We arrived in our positions before TROARN in the darkness, dug them during the night, and imagined that we should go forward from there at first light. We did not. Instead we sat in them for ten days - until the 31st July when we were relieved by another Division and despatched to the opposite end of the Second Army front.
These ten days were probably the most static that the Battalion had experienced. For the first three of them, we were pinned down by continuous rain, that same rain that checked the progress of the Armoured Divisions on our right. It made men loath to leave their slit trenches for any purpose, and yet reluctant to remain in them because they became so wet and damp.
In most places the soil was strong and this prevented the water, once in the trenches, from draining away. The positions were of necessity in open fields, and consequently the days were passed in the most unpleasant conditions that the Battalion had had to endure.
In many respects this period resembled the corresponding static period at Cambes Wood. Shelling and mortaring were both as intense, perhaps more so, because the Battalion position was more concentrated and when the Boche had found out where we were, he was able to shoot with accuracy and effect.
He also produced for the first time in our experience, the multi-barrelled mortar called Reihenwerfer, Panzerwerfer or Nebelwerfer in official terms, but to one and all it was known as "Moaning Minnie". This instrument is so named because in firing it emits the noise of rending canvas, and during time of flight, up to 20 seconds, its missiles give voice to a wail or whine which becomes louder and more menacing as it comes nearer.
All these infernal machines were accurately and frequently ranged onto our positions, but on the whole the casualties were lighter than at Cambes Wood because the troops had there learned the necessity for getting below ground and were here able to profit from this experience.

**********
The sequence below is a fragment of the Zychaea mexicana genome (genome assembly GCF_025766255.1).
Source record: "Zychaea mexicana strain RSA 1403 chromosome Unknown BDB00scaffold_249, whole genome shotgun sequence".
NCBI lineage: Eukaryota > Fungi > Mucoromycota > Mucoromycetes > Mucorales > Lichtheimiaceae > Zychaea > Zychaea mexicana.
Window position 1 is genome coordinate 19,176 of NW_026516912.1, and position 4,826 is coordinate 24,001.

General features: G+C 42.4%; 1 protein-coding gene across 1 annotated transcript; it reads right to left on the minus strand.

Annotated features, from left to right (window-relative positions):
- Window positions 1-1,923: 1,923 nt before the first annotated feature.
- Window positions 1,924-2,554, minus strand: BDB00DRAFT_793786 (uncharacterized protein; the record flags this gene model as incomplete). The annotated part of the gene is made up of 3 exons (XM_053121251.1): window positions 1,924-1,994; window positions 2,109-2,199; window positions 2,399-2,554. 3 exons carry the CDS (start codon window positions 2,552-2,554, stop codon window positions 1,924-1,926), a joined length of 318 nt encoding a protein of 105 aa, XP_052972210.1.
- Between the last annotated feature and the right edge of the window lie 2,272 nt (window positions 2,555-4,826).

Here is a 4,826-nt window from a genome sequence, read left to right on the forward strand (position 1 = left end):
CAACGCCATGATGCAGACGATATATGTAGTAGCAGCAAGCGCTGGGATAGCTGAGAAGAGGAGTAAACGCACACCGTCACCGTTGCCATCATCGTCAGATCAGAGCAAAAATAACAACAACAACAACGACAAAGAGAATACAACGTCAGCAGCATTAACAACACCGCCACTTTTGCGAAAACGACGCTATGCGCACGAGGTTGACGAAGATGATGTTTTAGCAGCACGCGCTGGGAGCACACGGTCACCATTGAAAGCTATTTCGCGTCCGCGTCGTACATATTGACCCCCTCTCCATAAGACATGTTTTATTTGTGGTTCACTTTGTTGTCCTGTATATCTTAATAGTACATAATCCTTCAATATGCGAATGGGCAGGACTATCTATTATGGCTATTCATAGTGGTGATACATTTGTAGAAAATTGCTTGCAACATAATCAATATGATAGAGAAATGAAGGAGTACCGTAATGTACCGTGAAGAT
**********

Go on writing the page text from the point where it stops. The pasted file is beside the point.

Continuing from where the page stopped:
One of the principal dangers in this position came from the dust which rose so easily from the roads which led to our positions. After the rain, a fine spell of weather dried the road and soon the passage of vehicles throwing dust to the skies, became a menace to the troops: for although the country was very close and thick hedges and woods impeded observation of more than 200 yards at any point, the dust rose high above these obstacles and the Boche had little difficulty in spotting the approaches and destinations of traffic.
The chief sufferers were the RAP, the mortar platoon, and F Echelon, all of which were sited in and around the houses some 200 yards North East of the Brickworks. Supplies were brought up to F Echelon from A Echelon at Amereville, and when the food had been cooked it was then taken forward to the companies by jeep. Necessarily it was a hive of activity, and in spite of the most outspoken warning signs, trucks continued to raise dust, however slowly they travelled. Consequently this area received more than its share of shells.
Patrolling at this position was not so ambitious as at Cambes Wood. Our Battalion Battle Patrol had been much reduced in strength by casualties and consequently our activities were confined to reconnaissance patrols of positions to our immediate front. These produced, however, a fund of information which was swelled by several deserters who trickled into our position at various times.
The troops that faced us were German Air Force ground units whose morale was poor: their strength included many whose stock was not of purest German, and among the deserters were several Poles who disclosed the location of tanks, platoons, companies and HQs with the utmost nonchalance. We were able to hand over to our successors a fairly complete picture of the layout of the Boche defences in front of. us.
The plan devised at Cambes for sending a limited number of men to A Echelon for 48 hours rest was resumed in this position. A Echelon was stationed at Amfreville, near Breville some two miles East of the Orne. From here men could visit the Divisional Club at Luc sur Mer by this time fast recovering from the original impact of the invasion.
From here too, Sjt O'Reilly, Rfn Long and Rfn McGlennon, decorated for their bravery at the battle of Cambes, attended a parade at Cazelle when they received their decorations from the C in C. Field Marshal Sir Bernard L. Montgomery, KCB, DSO.
Other parties went to the Corps Rest Camp at Aubin sur Mer a soldiers paradise where meals were served by the belles of the Normandy coast, and an early morning cup of tea was brought in at 0830 hours by a Serjeant-major.
These diversions helped us to carry through this period maintaining high spirits and looking forward with hope and confidence to whatever the future might bring.